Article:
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Friday on my Mind 196: Fire

A piece of utter craziness from 1968. On the face of it Arthur Brown was just a little bit mad what with wearing a helmet of burning fuel on his head. Catchy, unforgettable and a world-wide hit but not easy to follow-up.

As seen on Top of the Pops. (The video looks like someone filmed it off a TV screen.)

Crazy World of Arthur Brown: Fire

Way To Go by Alan Spence

 Way To Go cover

The novel starts arrestingly with the narrator, Neil McGraw, sitting up in a coffin, reading a comic and eating a sherbet straw. Neil is the son of an undertaker whose business motto is Rest Assured. Neil’s mother died in childbirth, the child in question being him. Despite his profession, Neil’s father has never come to terms with his loss. His favoured punishment is to lock Neil away for the night with the (empty) coffins. The novel is from the outset, then, dealing with the Big One, death – one of the great triumvirate of novelistic concerns. As the first sentence indicates it does so in a strikingly non po-faced way. Funeral urn contents are referred to as cremains, an embalmer come from Kirkcaldy to demonstrate this up and coming method of dealing with the recently deceased is dubbed by Neil the “Wraith Rover” and the book probably contains all the jokes you have ever heard about death, and a few more besides.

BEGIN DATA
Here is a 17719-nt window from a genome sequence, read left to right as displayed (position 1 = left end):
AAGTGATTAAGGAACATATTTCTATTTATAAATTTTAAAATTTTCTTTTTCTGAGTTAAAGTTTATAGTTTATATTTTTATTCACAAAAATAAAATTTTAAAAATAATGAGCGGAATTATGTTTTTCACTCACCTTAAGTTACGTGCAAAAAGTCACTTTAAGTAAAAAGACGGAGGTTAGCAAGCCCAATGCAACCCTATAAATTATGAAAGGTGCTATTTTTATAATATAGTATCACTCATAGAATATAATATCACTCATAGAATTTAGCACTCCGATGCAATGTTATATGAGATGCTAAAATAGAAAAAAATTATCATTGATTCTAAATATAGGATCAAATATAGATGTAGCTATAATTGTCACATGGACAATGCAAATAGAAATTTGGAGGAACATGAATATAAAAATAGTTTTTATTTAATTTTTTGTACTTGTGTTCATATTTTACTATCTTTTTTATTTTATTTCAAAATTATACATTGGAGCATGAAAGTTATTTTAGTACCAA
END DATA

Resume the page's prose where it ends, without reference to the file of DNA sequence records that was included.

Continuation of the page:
Despite him asking nearly everyone he meets the question, “What happens when you die?” Neil is not enamoured of the prospect of taking over the business and scarpers to London at the first opportunity. One of the bohemian types he falls in with dies unexpectedly and in a sequence emblematic of Spence’s approach is sent through the crematorium curtains to the sound of The Crazy World of Arthur Brown’s Fire!.

Unable to settle Neil makes a peregrination around the world taking in the Day of the Dead in Mexico City, an IRA funeral in Dublin, a cremation in Bali, phases out at the funeral pyres in Varanasi, the city where he meets Lila, the woman who will become his wife.
His life undergoes a U-turn when his father dies and he returns home to organise the funeral. While there a widow comes in and asks him to bury her husband. Neil is reluctant but is persuaded and steps into his father’s footsteps offering a bespoke service of unusual colourful funerals under the motto “Way to Go”.

Spence’s Scottish credentials are apparent from the off with words such as wersh and winching peppering the text, but he feels the need to define smirr – somewhat erroneously – as a fine drizzle (it’s thinner than that) and spells the word as “hotching,” which I have seen but I am more familiar with “hoatching”.

I suspect I shall remember Way To Go for a long time.

Pedant’s corner:- a “shrunk”, “had poured half he wine,” stedfast, AIDS uncapitalised.

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